Thursday, August 12, 2010
Chipper Jones' knee injury is lousy news
"Hopefully it's just a sprain."
That's what Chipper Jones said after hearing a "pop" in his left knee while making a play in the sixth inning of Tuesday night's 4-2 win against the Astros.
It wasn't just a sprain. An MRI this morning revealed an ACL injury that will require surgery. Chipper's out for the season, and maybe forever.
This is lousy news for Jones, because he might not get the chance to exit the game on his own terms. After the brief talk earlier this season about retiring -- and the quick recanting -- he might now have that decision forced upon him.
Which would be, if nothing else, symmetrical. Chipper debuted in the majors in September 1993, but batted only four times. He'd played brilliantly that season in Triple-A, though, and was obviously slated for full-time duties with the big club in 1994.
It didn't happen. In spring training, Jones tore the ACL in his left knee. (Yeah, the same ACL in the same left knee that would tear 16 years later. Some knees have all the luck.) He recovered brilliantly, though, returning to the Braves in 1995 and launching his Hall of Fame-caliber career.
This latest injury is lousy news for the Braves, because they're in the middle of a pennant race, and the last thing they need is losing one of their better every-day players for the rest of the season. But -- and I know this is small solace today -- if the Braves have to lose an every-day player, Jones might be the best one to lose. They'll not be able to replace Chipper's .381 on-base percentage, but with Omar Infante and Brooks Conrad at hand, Bobby Cox at least has some viable options at third base. Cox, in his last season, might have to do one of his greatest managerial jobs to get the Braves into the playoffs.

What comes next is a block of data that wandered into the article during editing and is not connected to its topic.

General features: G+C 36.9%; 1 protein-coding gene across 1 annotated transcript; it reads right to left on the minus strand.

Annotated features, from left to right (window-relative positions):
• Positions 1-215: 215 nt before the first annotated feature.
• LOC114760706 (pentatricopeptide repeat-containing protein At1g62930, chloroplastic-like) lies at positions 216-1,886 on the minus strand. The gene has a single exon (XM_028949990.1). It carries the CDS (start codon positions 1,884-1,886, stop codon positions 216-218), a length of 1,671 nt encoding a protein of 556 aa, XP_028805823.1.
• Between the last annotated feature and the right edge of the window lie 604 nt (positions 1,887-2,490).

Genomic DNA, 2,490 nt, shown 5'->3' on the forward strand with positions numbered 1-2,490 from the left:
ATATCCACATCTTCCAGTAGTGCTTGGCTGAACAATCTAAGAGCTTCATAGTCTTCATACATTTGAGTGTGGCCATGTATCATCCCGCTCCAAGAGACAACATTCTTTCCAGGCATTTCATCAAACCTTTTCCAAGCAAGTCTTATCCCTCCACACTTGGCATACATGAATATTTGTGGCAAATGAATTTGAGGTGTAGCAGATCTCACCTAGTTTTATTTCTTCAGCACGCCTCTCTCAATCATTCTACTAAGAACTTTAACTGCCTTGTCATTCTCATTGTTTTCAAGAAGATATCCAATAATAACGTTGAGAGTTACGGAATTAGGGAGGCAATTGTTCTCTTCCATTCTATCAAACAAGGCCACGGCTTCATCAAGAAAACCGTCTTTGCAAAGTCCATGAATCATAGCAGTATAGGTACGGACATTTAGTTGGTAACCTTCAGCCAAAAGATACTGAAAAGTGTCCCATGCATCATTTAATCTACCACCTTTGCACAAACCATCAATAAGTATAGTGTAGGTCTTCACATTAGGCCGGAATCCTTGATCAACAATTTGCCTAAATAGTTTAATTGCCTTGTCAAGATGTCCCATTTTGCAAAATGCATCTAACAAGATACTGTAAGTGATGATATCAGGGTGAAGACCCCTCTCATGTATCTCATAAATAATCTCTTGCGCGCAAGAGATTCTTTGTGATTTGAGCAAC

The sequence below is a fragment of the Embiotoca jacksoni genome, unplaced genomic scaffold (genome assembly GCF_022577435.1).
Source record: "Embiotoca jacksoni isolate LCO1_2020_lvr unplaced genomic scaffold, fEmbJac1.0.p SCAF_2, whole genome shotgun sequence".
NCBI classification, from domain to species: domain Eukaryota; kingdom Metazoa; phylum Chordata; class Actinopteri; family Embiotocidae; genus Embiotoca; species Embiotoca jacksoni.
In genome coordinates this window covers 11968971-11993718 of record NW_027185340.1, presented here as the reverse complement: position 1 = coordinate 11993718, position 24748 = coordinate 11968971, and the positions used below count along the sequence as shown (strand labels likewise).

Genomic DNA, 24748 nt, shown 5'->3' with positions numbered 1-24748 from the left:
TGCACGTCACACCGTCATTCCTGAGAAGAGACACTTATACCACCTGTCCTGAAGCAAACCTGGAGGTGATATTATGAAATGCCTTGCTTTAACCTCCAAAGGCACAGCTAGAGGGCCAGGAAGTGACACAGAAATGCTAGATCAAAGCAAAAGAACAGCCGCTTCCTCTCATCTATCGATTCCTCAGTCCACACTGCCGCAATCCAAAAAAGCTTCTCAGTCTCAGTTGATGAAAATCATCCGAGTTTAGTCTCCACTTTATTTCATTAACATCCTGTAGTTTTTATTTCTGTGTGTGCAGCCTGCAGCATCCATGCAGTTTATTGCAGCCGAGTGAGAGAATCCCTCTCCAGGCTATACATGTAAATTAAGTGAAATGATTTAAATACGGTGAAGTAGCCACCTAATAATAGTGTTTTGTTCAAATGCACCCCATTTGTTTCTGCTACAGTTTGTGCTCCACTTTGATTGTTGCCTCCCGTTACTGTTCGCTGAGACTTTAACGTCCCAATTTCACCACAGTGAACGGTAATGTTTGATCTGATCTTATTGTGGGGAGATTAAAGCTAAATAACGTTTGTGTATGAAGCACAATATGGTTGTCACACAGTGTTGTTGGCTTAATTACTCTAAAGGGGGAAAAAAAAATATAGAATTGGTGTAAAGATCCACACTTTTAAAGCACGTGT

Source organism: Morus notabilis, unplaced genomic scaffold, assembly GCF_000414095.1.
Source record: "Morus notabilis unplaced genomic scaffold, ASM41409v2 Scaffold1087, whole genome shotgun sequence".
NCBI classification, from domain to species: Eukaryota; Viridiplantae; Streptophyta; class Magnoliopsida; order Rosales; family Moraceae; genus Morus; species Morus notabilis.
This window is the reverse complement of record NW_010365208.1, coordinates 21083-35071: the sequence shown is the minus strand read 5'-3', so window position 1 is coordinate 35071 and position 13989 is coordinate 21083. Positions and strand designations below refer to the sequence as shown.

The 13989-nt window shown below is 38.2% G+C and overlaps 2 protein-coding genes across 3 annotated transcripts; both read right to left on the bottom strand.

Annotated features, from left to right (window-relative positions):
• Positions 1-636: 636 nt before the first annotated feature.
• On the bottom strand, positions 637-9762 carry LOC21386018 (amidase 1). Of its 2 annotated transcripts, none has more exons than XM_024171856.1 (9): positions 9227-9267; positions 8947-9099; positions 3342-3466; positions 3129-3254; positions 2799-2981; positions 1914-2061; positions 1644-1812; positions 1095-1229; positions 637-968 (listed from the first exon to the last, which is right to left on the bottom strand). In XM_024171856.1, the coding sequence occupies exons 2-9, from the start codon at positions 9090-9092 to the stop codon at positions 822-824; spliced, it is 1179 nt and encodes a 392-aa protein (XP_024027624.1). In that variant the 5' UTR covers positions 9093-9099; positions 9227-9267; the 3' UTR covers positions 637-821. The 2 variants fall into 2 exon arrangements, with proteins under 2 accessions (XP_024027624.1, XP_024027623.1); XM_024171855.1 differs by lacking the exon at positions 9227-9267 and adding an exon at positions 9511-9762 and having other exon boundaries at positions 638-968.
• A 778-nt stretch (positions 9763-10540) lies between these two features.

This is lousy news for us, because we've not had a chance to say our proper goodbyes to the game's greatest third basemen since George Brett and Wade Boggs. I'm reminded of Mickey Mantle, another switch-hitter who didn't seem to enjoy his last season much. That was 1968, when the pitchers' general dominance masked the fact that Mantle was still an effective hitter. Plagued by various aches and pains, Mantle actually played 144 games and actually led the Yankees in home runs and on-base percentage. Nobody said goodbye in 1968, because Mantle didn't; he didn't announce his retirement until spring training the next year.
But maybe Chipper won't retire. Knee surgery and rehab is grueling, but he's done it before and almost won a Rookie of the Year Award. Maybe he'll do it again and become the Comeback Player of the Year in 2012. And there is the small matter of the large contract; the Braves owe Jones $13 million in 2011 and another $13 million in 2012. I'm not saying he won't just walk away from $26 million ... but would you?
My guess is that we've seen the last of Larry Wayne Jones.
But I've guessed wrong a thousand times. I hope this makes a thousand and one.